Higher Education Quick Takes

Quick Takes

September 5, 2013

Today marks the publication of Inside Higher Ed's 12th Cartoon Caption Contest. Click here to submit your most creative ideas for this month's drawing by Matthew Henry Hall. And click here to vote for your favorite among the three nominees chosen by our panel of experts from among the submissions for August's cartoon, which took readers (and some unlucky students) to the great outdoors. 

And we're pleased to announce the winner of July's contest: Jane Gallagher, professor of biology at City College of New York. She'll receive an Amazon gift certificate and a copy of this cartoon signed by Matthew Hall. Find out more about her submission here.

 

September 5, 2013

Another set of former college athletes are suing the National Collegiate Athletic Association for allegedly failing to educate football players about the long-term effects of head injuries, The Birmingham News reported. The class action, filed by two former football players at the University of Tennessee and one from North Carolina State University, is the latest lawsuit to try to hold the NCAA accountable for concussions and other head injuries suffered in intercollegiate competition. The lawsuit seeks to require the NCAA to provide a medical monitoring program to former athletes.

September 5, 2013

Introductory college biology textbooks prepare students – even those who don’t plan to become doctors – to take medical school examination tests, while devoting little attention to such topics as evolution, a new study shows.

Steven Rissing, professor of evolution, ecology and organismal biology at Ohio State University, analyzed eight commonly used introductory biology textbooks and found that all closely followed the curriculum suggested for pre-med students by the Medical College Admission Test (MCAT). All texts included at least 50 percent of the primary MCAT biology content specifications within the first 30 percent of text.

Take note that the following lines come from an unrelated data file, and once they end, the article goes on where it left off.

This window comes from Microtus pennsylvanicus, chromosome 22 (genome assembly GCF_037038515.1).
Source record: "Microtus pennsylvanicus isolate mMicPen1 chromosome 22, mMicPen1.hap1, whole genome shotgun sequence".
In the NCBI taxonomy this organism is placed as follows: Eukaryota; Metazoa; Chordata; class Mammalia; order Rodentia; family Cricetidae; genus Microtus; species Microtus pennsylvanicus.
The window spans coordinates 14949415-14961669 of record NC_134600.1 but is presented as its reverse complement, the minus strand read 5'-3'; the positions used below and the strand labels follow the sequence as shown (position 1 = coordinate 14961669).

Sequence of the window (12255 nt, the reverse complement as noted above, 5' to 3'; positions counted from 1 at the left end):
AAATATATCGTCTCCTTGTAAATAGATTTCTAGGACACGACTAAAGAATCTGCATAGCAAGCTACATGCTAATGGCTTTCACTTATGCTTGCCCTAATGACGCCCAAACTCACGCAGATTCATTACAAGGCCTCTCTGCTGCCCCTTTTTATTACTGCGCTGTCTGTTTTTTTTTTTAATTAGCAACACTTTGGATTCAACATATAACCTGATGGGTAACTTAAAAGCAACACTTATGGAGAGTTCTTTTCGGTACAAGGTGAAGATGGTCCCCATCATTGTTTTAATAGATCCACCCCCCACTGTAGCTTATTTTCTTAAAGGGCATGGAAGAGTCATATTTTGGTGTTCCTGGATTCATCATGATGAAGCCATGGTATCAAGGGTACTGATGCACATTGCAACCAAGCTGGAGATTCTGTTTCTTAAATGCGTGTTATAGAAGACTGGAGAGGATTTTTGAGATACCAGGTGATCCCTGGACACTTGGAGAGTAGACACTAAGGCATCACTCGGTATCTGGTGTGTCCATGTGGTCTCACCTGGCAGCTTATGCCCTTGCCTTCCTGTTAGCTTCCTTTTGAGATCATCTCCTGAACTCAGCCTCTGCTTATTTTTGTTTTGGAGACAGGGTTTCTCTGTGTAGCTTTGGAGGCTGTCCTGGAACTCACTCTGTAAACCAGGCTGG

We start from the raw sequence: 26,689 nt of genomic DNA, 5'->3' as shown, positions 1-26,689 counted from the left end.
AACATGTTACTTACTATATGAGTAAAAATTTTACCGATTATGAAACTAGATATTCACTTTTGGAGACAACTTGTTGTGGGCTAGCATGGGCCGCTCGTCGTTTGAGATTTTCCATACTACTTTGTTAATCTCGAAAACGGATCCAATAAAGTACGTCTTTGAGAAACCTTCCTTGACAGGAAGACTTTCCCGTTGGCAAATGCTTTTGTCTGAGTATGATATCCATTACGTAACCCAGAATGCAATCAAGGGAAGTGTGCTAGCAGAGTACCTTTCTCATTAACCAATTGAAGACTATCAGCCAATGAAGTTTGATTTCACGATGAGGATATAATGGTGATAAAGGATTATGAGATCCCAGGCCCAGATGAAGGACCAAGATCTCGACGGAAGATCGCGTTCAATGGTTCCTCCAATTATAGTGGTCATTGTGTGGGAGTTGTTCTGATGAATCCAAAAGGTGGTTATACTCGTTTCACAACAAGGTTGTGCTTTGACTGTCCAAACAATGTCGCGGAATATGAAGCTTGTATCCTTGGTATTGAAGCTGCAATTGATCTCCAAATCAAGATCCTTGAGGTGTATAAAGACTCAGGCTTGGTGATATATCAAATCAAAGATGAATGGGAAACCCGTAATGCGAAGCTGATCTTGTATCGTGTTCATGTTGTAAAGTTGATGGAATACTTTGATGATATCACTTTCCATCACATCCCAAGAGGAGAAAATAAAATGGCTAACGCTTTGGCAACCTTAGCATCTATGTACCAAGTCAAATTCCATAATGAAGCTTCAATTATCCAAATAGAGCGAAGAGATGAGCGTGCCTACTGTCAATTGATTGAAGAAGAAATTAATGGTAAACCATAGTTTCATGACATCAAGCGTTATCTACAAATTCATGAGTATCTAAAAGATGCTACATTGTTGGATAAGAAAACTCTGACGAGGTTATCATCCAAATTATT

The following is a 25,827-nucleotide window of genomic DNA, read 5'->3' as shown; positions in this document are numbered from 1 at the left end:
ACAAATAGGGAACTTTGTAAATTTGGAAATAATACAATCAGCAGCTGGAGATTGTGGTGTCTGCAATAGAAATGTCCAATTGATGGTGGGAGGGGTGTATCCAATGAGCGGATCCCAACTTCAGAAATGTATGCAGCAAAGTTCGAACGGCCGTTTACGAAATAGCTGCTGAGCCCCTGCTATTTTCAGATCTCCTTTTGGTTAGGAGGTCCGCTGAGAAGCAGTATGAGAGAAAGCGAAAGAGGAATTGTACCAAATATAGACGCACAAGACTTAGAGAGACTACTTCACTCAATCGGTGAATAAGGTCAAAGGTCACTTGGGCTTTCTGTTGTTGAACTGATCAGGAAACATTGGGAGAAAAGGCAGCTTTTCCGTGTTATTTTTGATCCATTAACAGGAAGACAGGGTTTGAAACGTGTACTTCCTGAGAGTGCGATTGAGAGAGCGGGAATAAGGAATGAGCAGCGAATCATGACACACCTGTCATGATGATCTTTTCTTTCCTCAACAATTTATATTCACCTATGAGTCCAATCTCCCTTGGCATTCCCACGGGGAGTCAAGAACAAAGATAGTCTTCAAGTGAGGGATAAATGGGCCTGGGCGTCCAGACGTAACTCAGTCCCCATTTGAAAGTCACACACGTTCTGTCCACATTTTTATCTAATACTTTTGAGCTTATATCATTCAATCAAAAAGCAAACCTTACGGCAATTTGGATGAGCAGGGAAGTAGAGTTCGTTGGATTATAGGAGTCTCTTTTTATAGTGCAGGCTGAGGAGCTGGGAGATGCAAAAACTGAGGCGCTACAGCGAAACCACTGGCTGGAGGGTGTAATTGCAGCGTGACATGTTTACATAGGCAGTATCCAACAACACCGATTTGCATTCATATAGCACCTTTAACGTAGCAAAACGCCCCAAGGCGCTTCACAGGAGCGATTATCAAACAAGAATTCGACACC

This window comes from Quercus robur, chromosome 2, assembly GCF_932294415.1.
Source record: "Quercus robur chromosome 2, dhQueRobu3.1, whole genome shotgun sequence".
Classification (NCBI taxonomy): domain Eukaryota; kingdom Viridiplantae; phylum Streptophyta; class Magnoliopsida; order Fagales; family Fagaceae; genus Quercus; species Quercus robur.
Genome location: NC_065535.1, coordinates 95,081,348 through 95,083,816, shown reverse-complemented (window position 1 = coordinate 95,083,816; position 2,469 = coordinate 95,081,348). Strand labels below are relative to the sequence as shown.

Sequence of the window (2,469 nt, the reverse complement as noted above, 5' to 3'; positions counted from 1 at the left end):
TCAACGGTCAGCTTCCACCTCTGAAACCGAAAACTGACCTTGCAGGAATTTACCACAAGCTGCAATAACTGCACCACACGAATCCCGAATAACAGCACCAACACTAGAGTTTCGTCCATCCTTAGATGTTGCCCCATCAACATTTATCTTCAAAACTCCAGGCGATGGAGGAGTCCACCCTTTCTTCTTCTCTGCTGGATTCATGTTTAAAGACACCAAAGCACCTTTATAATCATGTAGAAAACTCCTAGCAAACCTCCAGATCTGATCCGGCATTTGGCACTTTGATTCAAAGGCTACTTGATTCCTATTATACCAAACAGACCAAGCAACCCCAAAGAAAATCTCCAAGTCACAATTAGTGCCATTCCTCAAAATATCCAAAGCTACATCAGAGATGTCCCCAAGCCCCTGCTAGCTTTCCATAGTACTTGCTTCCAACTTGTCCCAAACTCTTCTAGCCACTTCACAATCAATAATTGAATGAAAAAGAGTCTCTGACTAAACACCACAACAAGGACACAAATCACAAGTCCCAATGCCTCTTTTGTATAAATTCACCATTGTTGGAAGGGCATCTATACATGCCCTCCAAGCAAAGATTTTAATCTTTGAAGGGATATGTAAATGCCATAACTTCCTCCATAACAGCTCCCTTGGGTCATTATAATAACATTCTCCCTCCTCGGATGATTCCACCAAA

Over all, they put a heavy emphasis on molecular and cellular biology while underemphasizing “big issues,” such as personalized medicine, evolution and climate change, that have more relevance to students who don’t plan on being medical doctors, Rissing said in a news release. “We need to have biology education for citizens and voters, not just for future doctors.”

The study was published this week in CBE-Life Sciences Education.

September 5, 2013

The U.S. Justice Department has awarded a $2.3 million grant to a Vermont consulting firm to create a new federal center to promote campus public safety, Sen. Patrick Leahy (D-Vt.) announced Wednesday. The center, to be jointly created by Margolis Healy & Associates and the University of Vermont, was chartered by Congress last spring in response to violent incidents on multiple campuses. Its work will focus on training campus officials and providing resources designed to help colleges protect the safety and security of their students and employees. Margolis Healy was created by former campus safety chiefs at Vermont and Princeton University.

 

 

September 5, 2013

William J. Pepicello will retire as president of the University of Phoenix after seven years in the job, the institution announced Wednesday. Pepicello, who has worked at the for-profit university since 1995, has navigated Phoenix through both strong growth and the contraction that much of his sector has encountered post-recession, and has been a visible presence at meetings of higher education leaders.

September 5, 2013

In today’s Academic Minute, Einat Lev of the Lamont-Doherty Earth Observatory at Columbia University describes her research into the properties of flowing lava. Learn more about the Academic Minute here.

September 5, 2013